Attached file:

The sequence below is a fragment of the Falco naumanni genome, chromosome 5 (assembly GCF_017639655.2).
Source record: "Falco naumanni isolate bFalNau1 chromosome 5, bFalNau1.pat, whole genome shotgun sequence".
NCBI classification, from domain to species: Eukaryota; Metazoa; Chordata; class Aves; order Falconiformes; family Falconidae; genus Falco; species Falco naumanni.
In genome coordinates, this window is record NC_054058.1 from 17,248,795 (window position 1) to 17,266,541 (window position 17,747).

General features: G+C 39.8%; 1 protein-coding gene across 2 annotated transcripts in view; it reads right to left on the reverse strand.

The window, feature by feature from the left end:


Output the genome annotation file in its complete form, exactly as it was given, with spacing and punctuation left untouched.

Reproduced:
The sequence below is a fragment of the Falco naumanni genome, chromosome 5 (assembly GCF_017639655.2).
Source record: "Falco naumanni isolate bFalNau1 chromosome 5, bFalNau1.pat, whole genome shotgun sequence".
NCBI classification, from domain to species: Eukaryota; Metazoa; Chordata; class Aves; order Falconiformes; family Falconidae; genus Falco; species Falco naumanni.
In genome coordinates, this window is record NC_054058.1 from 17,248,795 (window position 1) to 17,266,541 (window position 17,747).

General features: G+C 39.8%; 1 protein-coding gene across 2 annotated transcripts in view; it reads right to left on the reverse strand.

The window, feature by feature from the left end: